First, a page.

In this post, we take a look at Exmark, a manufacturing company suing leaders of lawn and landscape product manufacturers, and an Illinois Court that is tossing out a patent suit against 100 doctors.
Exmark Sues Leaders of Lawn and Landscape Product Manufacturers
Exmark filed a patent application on August 18, 1998 entitled “Lawn mower having flow control baffles and removable mulching baffles” which was granted on November 23, 1999 (US 5,987,863).
On May 12, 2010, Exmark filed an infringement lawsuit (8:10-cv-00187) in U.S. District Court of Omaha pleading for injunction and damages against Briggs & Stratton and Schiller for manufacturing and selling alleged infringing mower products covered by claim 1 of ‘863 patent. In its complaint, Exmark stated that the infringing mowers were Snapper Pro S200X and Ferris Comfort Control DD, mowers with the Briggs & Stratton; ICD Cutting Systems manufactured by Briggs & Stratton; and Bob-Cat FastCat Pro and Hydro Walk-Behind manufactured by Schiller.
Exmark’s damages expert, Melissa Bennis, delivered a report on December 16, 2014, demanding five percent of the income derived from the sale of the infringing product, payable by both defendants. A ten day jury trial (September 8, 2015 – September 18, 2015) was held before Senior Judge Joseph F. Bataillon. The verdict in that case was in favor of Exmark, stating that Claim 1 of ‘863 patent was proved to be valid and infringed after multiple reexaminations. On December 18, 2015, Schiller filed a joint stipulation for dismissal under Fed. R. Civ. P. 41(a) and withdrew from the case.
On May 11, 2016, a judgment was entered by Senior Judge against the defendants for willful infringement of the original mower deck design. Compensatory damages of $24,280,330 was awarded together with prejudgment interest of $1,540,614 from May 12, 2004 – November 1, 2015, plus post-judgment interest at the legal rate together with taxable costs.
On June 10, 2016, Briggs filed an appeal challenging the jury’s approximately $24 million damages verdict. After thorough analysis, the circuit judges Wallach, Chen and Stoll, concluded the district court erred by grounding its judgment of no invalidity solely on the fact that claim 1 survived multiple PTOs’ reexaminations and in denying a new trial on damages because Exmark’s damages expert failed to provide an acceptable explanation as to how she arrived at a 5% royalty rate. On January 12, 2018, based on the analysis, the circuit judges cancelled the jury’s damage award, enhanced damages award, and remanded the lower court’s decision advising it to reach its own independent conclusion.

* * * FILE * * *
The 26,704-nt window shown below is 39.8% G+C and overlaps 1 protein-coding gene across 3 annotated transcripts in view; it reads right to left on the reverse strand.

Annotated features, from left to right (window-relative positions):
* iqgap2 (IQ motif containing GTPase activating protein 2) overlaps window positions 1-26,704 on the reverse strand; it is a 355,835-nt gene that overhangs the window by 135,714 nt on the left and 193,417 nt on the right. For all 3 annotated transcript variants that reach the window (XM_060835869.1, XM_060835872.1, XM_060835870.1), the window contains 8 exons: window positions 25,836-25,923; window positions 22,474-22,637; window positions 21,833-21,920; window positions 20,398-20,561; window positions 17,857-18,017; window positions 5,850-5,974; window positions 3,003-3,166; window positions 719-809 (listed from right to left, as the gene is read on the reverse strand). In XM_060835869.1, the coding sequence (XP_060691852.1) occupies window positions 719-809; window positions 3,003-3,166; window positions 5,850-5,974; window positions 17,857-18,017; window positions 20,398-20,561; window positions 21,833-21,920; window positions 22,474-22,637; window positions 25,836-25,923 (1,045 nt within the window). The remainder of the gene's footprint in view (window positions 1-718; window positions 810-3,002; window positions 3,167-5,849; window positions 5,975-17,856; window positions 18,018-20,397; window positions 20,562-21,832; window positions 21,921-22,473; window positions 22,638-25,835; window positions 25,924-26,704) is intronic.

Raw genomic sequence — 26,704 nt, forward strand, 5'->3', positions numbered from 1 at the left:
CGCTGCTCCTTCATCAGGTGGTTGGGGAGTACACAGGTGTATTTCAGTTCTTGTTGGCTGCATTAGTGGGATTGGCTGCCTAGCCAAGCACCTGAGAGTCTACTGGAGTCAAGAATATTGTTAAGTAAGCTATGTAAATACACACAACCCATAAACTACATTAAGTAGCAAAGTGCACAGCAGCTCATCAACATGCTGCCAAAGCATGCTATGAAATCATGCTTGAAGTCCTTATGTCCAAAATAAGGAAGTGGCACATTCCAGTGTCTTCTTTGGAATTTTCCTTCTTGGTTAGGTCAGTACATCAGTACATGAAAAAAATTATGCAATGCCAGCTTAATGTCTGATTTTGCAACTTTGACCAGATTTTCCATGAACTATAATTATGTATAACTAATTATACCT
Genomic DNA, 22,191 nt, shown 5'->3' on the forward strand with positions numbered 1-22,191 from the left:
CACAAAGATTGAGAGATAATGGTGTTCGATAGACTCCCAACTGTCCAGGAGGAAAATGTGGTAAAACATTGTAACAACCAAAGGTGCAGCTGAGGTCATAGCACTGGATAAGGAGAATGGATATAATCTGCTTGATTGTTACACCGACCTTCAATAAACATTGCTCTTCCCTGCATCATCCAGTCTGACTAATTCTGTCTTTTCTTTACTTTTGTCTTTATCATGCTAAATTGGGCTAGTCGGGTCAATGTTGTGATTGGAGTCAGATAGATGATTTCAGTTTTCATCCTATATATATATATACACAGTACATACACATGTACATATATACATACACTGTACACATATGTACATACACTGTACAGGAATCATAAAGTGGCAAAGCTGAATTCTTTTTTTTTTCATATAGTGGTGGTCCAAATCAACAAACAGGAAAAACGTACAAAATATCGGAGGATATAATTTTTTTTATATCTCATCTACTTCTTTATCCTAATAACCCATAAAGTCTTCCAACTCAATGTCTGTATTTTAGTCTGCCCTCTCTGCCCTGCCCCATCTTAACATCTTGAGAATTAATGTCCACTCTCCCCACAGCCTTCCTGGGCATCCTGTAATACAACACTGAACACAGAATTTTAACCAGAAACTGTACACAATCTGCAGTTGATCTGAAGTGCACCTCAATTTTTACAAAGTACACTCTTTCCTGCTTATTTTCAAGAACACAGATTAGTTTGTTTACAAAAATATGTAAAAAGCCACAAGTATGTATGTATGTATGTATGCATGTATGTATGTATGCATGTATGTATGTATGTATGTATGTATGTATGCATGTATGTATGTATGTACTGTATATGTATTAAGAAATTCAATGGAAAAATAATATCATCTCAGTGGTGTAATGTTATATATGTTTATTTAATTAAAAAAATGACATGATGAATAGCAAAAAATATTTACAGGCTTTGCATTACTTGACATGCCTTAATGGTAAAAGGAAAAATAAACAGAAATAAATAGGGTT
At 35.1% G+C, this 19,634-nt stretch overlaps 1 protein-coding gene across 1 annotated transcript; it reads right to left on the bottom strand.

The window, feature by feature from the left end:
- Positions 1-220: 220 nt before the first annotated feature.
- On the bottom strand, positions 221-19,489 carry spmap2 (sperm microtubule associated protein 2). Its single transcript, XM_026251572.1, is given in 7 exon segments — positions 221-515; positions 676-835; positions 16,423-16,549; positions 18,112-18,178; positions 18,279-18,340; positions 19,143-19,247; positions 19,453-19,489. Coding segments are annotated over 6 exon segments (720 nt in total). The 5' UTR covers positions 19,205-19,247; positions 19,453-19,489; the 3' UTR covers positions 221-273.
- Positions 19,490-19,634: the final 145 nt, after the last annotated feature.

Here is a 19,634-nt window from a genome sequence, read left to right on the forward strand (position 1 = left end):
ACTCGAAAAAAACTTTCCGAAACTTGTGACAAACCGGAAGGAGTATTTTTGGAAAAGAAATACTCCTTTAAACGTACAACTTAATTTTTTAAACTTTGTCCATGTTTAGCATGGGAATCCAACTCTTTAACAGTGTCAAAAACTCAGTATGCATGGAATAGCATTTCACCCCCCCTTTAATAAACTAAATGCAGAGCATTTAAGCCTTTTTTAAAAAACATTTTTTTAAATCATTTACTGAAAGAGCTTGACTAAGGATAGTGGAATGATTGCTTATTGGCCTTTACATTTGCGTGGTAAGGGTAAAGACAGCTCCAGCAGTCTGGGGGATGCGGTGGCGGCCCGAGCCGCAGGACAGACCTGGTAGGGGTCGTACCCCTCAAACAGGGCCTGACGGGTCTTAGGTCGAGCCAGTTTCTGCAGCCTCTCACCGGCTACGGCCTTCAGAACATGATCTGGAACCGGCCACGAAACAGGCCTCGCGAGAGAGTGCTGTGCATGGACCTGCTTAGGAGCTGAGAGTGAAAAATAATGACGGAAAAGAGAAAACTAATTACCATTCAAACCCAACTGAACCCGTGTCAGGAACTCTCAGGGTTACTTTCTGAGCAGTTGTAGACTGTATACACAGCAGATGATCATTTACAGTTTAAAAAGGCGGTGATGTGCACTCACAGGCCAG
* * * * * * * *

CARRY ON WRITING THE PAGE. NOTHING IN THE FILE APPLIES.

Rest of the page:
As directed by the appeal court, a new jury trial was conducted before Senior Judge Bataillon. On December 19, 2018, judgment was entered in favor of Exmark, awarding compensatory damages and prejudgment interest at the U.S. Treasury rate from May 12, 2004. On April 15, 2019, an amended judgment was released with enhanced damages in addition to compensatory damages of $14,380,062.24 and prejudgment interest of $5,964,111.
Pursuant to 28 U.S.C. § 1295(a)(1) and Fed. R. App. P. 3 and 4, defendant filed an appeal (2019-1878) further on May 16, 2019 against the amended judgment.
Illinois Court Tosses Out the Shunt Patent Suit Against 100 Doctors
Nazir Khan, MD and lftikhar Khan, MD (Plaintiffs) are approved physicians and surgeons in the State of Illinois and owners of US patent No. 8,747,344 entitled, “Hybrid Arteriovenous Shunt” issued on Jun 10, 2014. On August 7, 2018, they lodged a suit (1:18-cv-05368) on Hemosphere Inc., Cryolife Inc., Merit Medical Systems Inc, and on more than 100 doctors (Defendants) for infringing their HeRO® Graf stunt product, stating that the Defendants advertised and implanted their stunt products into patients for kidney dialysis.
This suit was assigned to the Judge Virginia M. Kendall who entered a judgment, on May 16, 2019, in favor of the 100 defendants for the reason below:
- According to Fed. R. Civ. P. 4(m), copies of the summons and the complaint need to be served upon the defendant(s) within 90 days from the date of filing the complaint. The Plaintiffs filed a status report after 150 days stating that all the defendants were properly served; however, the facts showed that even after 250 days, nearly all of the Defendants had not been properly served. The Court further advised the Plaintiffs that patent law is unique and requires a certain level of knowledge. The Court had earlier encouraged the Plaintiffs to hire attorneys with specific knowledge of patent law and litigation; but the Plaintiffs unfortunately ignored the court’s advice.
- The Plaintiff filed this case in the court of Illinois Northern District Court. In accordance to 28 U.S.C. § 1400(b), a case venue is proper only if the defendant is a resident, or where the defendant committed the infringement and has a regular place of business in the same state. In this case, most of the defendants not only practice outside the Northern District of Illinois but also outside the state of Illinois.
In the case above, the Defendants filed motions to dismiss for delay in obtaining proper service, alternatively for improper venue and misjoinder. These motions were granted and Plaintiffs’ Complaint was dismissed with prejudice.
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